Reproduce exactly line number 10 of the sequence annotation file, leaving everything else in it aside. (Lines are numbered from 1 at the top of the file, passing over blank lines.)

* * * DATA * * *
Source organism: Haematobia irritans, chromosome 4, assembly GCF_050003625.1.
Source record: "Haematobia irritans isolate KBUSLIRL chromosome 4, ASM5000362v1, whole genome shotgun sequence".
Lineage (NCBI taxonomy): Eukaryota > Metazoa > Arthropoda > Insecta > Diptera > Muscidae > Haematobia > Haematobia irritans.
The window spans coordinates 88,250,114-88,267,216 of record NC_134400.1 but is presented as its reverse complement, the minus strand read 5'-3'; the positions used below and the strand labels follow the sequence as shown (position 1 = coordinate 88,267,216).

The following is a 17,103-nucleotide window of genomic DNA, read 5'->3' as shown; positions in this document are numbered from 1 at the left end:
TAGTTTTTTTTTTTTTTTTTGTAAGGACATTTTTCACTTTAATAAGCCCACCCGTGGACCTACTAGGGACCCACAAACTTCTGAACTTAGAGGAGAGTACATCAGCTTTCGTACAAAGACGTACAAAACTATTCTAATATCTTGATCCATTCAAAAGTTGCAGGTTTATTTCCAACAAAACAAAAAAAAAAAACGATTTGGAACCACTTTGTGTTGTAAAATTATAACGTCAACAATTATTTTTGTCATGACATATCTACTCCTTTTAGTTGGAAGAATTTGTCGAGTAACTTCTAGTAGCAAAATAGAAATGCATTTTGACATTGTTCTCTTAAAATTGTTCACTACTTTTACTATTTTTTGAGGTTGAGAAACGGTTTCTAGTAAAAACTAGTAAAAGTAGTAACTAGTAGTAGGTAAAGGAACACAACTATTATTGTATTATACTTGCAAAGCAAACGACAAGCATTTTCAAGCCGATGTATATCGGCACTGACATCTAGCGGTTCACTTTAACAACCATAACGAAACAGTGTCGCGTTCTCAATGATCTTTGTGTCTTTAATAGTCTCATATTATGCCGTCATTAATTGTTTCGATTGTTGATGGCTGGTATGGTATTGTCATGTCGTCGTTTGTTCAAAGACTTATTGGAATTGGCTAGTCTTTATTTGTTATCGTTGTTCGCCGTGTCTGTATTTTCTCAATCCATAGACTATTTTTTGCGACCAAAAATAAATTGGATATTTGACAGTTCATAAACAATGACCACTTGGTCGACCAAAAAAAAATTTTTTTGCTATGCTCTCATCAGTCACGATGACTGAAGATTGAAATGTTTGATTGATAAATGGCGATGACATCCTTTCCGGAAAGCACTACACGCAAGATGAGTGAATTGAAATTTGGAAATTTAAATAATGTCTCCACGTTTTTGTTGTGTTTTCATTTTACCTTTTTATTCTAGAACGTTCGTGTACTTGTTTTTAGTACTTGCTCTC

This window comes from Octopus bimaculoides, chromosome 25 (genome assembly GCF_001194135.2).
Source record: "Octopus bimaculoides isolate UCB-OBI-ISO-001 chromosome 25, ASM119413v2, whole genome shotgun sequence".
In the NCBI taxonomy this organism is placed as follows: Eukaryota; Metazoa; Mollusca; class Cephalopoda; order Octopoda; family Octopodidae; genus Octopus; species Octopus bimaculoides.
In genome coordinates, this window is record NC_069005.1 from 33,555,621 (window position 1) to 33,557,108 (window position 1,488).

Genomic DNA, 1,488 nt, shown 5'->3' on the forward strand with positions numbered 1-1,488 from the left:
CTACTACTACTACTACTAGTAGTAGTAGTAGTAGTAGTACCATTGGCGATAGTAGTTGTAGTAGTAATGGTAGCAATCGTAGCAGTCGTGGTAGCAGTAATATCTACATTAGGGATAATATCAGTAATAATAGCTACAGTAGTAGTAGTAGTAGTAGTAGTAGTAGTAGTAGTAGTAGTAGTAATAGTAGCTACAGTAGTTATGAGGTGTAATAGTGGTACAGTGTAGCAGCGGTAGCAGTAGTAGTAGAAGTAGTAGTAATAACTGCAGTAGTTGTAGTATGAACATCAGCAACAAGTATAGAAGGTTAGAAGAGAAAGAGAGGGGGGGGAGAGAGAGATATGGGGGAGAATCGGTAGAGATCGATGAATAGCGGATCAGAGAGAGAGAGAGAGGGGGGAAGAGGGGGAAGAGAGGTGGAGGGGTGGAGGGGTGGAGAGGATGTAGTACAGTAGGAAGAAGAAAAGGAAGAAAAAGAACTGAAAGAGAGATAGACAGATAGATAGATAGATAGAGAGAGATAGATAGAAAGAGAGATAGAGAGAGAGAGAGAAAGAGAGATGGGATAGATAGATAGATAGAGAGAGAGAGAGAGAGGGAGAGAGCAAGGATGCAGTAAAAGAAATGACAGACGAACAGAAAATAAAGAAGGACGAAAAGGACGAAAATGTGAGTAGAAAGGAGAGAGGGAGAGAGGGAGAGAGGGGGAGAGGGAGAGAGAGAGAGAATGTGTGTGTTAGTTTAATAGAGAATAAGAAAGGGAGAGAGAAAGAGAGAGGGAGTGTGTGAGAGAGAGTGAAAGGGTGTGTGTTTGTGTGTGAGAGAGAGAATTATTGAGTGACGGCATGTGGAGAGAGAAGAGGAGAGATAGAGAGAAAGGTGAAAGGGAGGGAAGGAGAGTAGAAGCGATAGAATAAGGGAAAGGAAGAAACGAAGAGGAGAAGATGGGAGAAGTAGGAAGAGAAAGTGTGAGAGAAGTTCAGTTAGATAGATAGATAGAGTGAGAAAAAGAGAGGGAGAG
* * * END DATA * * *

In genome coordinates, this window is record NC_069005.1 from 33,555,621 (window position 1) to 33,557,108 (window position 1,488).